Advanced wide-field interferometric microscopy for nanoparticle sensing and characterization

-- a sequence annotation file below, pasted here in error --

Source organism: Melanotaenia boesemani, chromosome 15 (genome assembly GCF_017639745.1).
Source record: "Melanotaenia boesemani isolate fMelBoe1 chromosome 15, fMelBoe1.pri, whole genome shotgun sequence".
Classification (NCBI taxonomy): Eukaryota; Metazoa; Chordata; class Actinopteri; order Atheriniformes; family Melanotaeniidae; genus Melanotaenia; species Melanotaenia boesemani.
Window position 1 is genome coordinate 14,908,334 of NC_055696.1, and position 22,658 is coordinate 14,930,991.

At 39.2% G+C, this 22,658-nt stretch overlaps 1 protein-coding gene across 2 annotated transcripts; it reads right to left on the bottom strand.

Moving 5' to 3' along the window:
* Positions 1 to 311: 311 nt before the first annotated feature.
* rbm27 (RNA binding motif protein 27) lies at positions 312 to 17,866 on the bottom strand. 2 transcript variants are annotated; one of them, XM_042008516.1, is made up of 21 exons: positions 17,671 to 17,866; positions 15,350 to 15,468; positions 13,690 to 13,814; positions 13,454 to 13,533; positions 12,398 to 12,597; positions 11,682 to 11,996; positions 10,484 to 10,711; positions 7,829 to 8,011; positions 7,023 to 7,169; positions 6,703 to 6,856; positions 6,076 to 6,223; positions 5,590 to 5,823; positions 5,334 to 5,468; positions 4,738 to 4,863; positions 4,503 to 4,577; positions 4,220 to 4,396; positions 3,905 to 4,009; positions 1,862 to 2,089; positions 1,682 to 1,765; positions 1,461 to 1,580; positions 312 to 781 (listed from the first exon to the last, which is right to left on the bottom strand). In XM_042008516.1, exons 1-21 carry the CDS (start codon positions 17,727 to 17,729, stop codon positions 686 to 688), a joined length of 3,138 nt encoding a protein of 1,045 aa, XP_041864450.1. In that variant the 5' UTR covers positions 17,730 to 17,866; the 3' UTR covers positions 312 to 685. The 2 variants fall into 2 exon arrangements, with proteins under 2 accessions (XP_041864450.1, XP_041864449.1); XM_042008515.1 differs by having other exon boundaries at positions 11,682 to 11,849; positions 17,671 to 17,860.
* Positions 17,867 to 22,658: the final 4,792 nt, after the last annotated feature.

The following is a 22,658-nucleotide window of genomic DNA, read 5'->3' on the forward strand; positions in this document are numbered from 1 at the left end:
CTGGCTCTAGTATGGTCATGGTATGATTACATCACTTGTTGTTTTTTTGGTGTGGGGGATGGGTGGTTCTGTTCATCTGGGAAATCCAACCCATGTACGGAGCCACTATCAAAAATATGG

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Nanoparticles have a key role in today's biotechnological research owing to the rapid advancement of nanotechnology. While metallic, polymer, and semiconductor based artificial nanoparticles are widely used as labels or targeted drug delivery agents, labeled and label-free detection of natural nanoparticles promise new ways for viral diagnostics and therapeutic applications. The increasing impact of nanoparticles in bio- and nano-technology necessitates the development of advanced tools for their accurate detection and characterization. Optical microscopy techniques have been an essential part of research for visualizing micron-scale particles. However, when it comes to the visualization of individual nano-scale particles, they have shown inadequate success due to the resolution and visibility limitations. Interferometric microscopy techniques have gained significant attention for providing means to overcome the nanoparticle visibility issue that is often the limiting factor in the imaging techniques based solely on the scattered light. In this dissertation, we develop a rigorous physical model to simulate the single nanoparticle optical response in a common-path wide-field interferometric microscopy (WIM) system. While the fundamental elements of the model can be used to analyze nanoparticle response in any generic wide-field imaging systems, we focus on imaging with a layered substrate (common-path interferometer) where specular reflection of illumination provides the reference light for interferometry. A robust physical model is quintessential in realizing the full potential of an optical system, and throughout this dissertation, we make use of it to benchmark our experimental findings, investigate the utility of various optical configurations, reconstruct weakly scattering nanoparticle images, as well as to characterize and discriminate interferometric nanoparticle responses. This study investigates the integration of advanced optical schemes in WIM with two main goals in mind: (i) increasing the visibility of low-index nanoscale particles via pupil function engineering, pushing the limit of sensitivity; (ii) improving the resolution of sub-diffraction-limited, low-index particle images in WIM via reconstruction strategies for shape and orientation information. We successfully demonstrate an overall ten-fold improvement in the visibility of the low-index sub-wavelength nanoparticles as well as up to two-fold extended spatial resolution of the interference-enhanced nanoparticle images. We also systematically examine the key factors that determine the signal in WIM. These factors include the particle type, size, layered substrate design, defocus and nanoparticle polarizability. We use the physical model to demonstrate how these factors determine the signal levels, and demonstrate how the layered substrate can be designed to optimize the overall signal, while defocus scan can be used to maximize it, as well as its signature can be utilized for particle discrimination purposes for both dielectric particles and resonant metallic particles. We introduce a machine learning based particle characterization algorithm that relies on supervised learning from model. The particle characterization is limited to discrimination based on nanosphere size and type in the scope of this dissertation.